I've always enjoyed the late fall and Christmas season in Williamsburg's historic district. The streets and byways are quieter. The houses and other buildings take on almost a sculptural quality as the trees lose their dense leaf cover and views stretch further than during any other season. But mostly I like the doors. Well, not the door itself (although I do appreciate those old latches, hinges and door knockers). It's the beautiful, organic holiday decor that catches my eye. Every year a fresh batch of gorgeous wreaths are created from real materials -- fir boughs, magnolia leaves and pods, dried flowers, wheat, cotton, shells, pine cones and fresh fruit including apples, lemons, oranges and cranberries. No plastic and polyester here. Even these natural-based wreaths are far more decorative than an 18th century local would have seen. But in our twinkle light and tinsel-encrusted world, they are a lovely change of pace.
Showing posts from November, 2021
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We closed on our house! And we're in and more or less settled. It's going to be great. Those of you who know me also know that moving is at the top of my "Things I Hate Most" list. I love the outcome. The process is hell. Mark does better and just does what needs to be done. None of this matters now as we winnow down the last of the unpacked boxes, take yet another load to Goodwill and see what, if any of our unwanted furniture, can be consigned. We downsized dramatically when we left our townhouse in Herndon and put what was left in storage before moving onto our boat. Now, as we move into a compact space with a much different, more contemporary vibe than previous homes, we are letting loose of more. I have never been afraid to get rid of stuff and look forward to the day when the floors are free of outcast lamps and there is more art on the walls. Until then, a few snaps of moving day and the new house.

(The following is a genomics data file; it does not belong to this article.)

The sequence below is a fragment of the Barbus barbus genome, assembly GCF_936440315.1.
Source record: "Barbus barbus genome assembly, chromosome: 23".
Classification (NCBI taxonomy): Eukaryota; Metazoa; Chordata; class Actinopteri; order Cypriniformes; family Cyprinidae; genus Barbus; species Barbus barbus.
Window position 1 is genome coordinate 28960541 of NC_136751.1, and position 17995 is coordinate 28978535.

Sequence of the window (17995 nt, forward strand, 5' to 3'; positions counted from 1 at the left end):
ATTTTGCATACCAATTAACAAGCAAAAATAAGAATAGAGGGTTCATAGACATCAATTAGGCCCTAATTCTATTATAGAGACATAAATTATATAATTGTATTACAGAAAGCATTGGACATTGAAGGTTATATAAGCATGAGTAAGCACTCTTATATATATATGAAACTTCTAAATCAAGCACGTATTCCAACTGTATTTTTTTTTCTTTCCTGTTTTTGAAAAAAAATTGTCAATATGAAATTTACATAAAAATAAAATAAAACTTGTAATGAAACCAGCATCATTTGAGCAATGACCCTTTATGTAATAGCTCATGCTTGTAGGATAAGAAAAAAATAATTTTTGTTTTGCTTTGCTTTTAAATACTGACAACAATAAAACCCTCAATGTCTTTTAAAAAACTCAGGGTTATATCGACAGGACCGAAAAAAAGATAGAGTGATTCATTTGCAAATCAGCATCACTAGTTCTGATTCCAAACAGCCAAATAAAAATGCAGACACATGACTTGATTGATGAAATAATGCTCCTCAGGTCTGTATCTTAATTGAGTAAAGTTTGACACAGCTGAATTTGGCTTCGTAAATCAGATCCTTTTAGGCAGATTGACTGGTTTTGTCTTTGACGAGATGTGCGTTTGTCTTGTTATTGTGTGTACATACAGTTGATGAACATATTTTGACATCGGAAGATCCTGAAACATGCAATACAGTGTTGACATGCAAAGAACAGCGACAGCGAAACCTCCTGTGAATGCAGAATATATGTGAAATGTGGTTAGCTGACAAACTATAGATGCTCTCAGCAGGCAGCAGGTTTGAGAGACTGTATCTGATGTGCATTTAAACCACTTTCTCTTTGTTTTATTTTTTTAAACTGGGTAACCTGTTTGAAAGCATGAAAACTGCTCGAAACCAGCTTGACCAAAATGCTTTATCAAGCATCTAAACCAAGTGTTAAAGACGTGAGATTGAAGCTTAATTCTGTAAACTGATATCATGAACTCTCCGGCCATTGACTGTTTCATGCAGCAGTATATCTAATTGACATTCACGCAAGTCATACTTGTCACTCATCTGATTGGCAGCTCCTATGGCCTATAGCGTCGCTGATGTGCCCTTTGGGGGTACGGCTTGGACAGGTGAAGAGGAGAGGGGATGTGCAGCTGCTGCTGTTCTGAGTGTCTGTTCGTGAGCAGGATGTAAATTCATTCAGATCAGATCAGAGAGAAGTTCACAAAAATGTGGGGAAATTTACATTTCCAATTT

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We revisited one of our favorite historic haunts -- Jamestown -- and found it as fascinating as ever. Jamestown was established more than 400 years ago as the first permanent English settlement in the New World. But it's only been in the past 25 years that its secrets and treasures have come to light. Archaeologists began actively digging in the mid-90s to determine the location of the original fort that housed those first intrepid newcomers. Prior to that the assumption was the York River had swallowed all remains of the fabled site. That assumption would prove wrong. A handful of determined archaeologists discovered the outline of the wooden palisade by the presence of "stained" soil, indicating the location of post holes. That crude, high wooden fence surrounded the fort and today is reproduced so you can see just how small this first settlement was. Rustic buildings such as a barracks, a communal storeroom, the first of several church buildings and a graveyard were sn